Consider this definition of “socially constructed reality” which I found in Tamara Green’s City of the Moon God (and she herself is describing the work of sociologist Peter Berger). The basic idea is that we build the reality we live in through conscious choices, but once it is built it becomes the ONLY reality we have in common in a society—all our behaviors are conditioned to it, and what comes from outside it no longer seems real.
This is why it must have seemed perfectly natural to a lot of people in 1950s America for blacks and whites to live apart, or why people who lived in the Middle Ages never questioned the absolute power of the nobility and the church. It also explains the danger in a complex society like ours, where there is no longer one socially constructed reality we all share, but separate realities for Millennials vs. Boomers, evangelicals vs. religious skeptics, or people from rural America which is 90% white vs. people living on either coast where immigrant cultures are the majority.
If the claim made in the quote is true, that a society however diverse must find a way to fit its separate realities into “a coherent view that the entire culture can comprehend,” then we can see that we are in danger of losing that coherence in America today. We have groups who speak completely different languages (even when we are all speaking English) and who live in different socially constructed realities. We no longer have a reassuring figure like Walter Cronkite whom everyone trusts. On issues like global warming or the root causes of terrorism we can’t even agree on the same facts. In my reality, Donald Trump is a raving lunatic, but in the reality of his followers, America is coming apart because of people like me, who love immigrants more than our flag, or gays more than God.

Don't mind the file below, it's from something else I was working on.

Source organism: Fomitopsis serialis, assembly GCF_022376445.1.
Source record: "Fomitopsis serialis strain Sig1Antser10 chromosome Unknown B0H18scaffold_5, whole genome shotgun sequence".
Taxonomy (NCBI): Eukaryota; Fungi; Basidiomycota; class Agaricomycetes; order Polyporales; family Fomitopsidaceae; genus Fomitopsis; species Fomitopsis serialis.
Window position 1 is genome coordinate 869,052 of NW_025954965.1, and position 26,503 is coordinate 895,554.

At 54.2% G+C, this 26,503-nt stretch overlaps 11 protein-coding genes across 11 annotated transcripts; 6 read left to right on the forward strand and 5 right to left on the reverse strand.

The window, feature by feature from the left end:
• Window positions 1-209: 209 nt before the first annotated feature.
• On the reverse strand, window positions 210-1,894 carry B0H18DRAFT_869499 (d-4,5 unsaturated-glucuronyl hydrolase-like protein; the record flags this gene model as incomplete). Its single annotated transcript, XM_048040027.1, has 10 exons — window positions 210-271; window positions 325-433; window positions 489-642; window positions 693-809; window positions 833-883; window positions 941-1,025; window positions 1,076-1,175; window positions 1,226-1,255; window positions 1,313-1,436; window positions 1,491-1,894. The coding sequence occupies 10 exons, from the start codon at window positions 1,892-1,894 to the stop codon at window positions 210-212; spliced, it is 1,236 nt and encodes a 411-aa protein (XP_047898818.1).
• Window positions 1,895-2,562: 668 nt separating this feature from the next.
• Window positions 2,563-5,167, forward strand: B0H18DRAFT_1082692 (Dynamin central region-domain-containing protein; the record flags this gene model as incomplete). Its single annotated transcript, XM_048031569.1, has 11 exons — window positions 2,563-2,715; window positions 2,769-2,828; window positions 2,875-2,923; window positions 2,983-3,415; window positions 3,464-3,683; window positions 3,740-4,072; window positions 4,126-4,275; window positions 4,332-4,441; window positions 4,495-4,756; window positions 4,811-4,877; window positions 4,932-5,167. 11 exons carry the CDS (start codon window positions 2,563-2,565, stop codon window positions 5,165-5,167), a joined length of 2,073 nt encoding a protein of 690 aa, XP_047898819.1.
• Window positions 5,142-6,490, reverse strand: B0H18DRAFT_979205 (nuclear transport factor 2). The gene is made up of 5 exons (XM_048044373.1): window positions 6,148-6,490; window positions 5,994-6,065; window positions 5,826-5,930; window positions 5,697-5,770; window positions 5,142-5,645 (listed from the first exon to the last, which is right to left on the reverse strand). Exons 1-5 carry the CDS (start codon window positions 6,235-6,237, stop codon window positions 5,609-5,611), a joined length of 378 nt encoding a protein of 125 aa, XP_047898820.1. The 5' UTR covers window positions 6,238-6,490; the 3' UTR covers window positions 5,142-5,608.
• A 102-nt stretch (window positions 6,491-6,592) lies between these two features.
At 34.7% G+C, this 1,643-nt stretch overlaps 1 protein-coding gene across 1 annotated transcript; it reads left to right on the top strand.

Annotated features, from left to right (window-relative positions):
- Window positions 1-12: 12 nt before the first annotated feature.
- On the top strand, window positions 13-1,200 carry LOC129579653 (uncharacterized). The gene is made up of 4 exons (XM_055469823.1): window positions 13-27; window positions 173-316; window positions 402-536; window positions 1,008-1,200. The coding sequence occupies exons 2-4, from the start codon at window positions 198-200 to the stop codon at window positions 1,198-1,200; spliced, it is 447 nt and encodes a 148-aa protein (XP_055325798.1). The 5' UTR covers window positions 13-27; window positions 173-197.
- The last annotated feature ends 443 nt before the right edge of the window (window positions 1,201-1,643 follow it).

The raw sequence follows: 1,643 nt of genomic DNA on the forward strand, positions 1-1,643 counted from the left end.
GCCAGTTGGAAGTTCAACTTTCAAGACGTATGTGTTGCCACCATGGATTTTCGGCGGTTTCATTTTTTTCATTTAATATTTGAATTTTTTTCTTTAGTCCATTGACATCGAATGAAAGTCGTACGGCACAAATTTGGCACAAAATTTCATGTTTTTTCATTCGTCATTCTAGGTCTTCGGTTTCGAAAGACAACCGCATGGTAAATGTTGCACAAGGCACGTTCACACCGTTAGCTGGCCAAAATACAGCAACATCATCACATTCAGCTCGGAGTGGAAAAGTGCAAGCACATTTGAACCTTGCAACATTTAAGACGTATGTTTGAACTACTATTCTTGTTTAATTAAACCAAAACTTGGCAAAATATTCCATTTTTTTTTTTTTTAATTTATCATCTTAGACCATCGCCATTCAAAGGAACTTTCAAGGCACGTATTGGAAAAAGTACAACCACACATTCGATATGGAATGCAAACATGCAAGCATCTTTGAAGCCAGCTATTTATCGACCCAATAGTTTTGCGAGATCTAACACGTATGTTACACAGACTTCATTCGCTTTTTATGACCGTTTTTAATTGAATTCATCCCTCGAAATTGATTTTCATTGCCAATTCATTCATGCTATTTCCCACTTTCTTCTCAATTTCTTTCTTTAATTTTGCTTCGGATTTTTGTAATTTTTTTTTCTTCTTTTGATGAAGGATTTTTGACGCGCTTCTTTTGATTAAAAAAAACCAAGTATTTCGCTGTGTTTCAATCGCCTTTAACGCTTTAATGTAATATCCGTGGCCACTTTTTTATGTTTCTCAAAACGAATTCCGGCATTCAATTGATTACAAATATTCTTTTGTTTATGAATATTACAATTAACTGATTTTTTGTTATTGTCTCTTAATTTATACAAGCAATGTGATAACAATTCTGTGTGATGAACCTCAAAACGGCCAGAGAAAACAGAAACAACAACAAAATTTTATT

In fact, the socially constructed reality I prefer is one that’s always in motion, always questioning and reinventing itself—but I understand that there are people who feel deeply threatened by this because they want a reality with fixed principles that endure. Which is fine, as long as they can get it through their thick little skulls that they are only part of a much larger social fabric, which means they don’t have the right to keep the rest of us from evolving just so they can stay in their comfort zone.
On our side, we progressives need to understand that a common view of reality is important for social health, so that even if we win this battle in November 2016, we still need to work overtime to make all Americans feel like they belong here, even those who don’t want to share their space with the emerging Black/Latino/Asian/LGBT/progressive majority. Because the new socially constructed reality we are shifting to is one where white Christian traditionalists no longer dictate how the rest of us must live, but they still have a protected role in our diverse society just like the Amish, Hassidic Jews, the Navajo or any other minority group.
Anyway, here is the quote from Tamara Green’s City of the Moon God that set off the above thoughts.
- “The socially constructed world…is the reality to which all members of the group will then subscribe, and they will measure and define all their experience by it. It is only within the terms of the knowledge of this institutional order that reality becomes ‘real,’ as it were. It is, within any particular group, the sum and total of ‘what everybody knows.’ And once these institutions which define reality are operational, any deviation from them is seen as a departure from reality; thus, this knowledge provides the definition of what is knowable, or at least, the framework into which anything not yet known must fit. It is the way we make sense of our world. Of course, not everyone within the group may know the same things; and in a more complex society, the number of groups who have specialized knowledge…proliferates. Nevertheless, the sum total of what all these groups know must in some way be made to fit, at least minimally, a coherent view that the entire culture can comprehend.”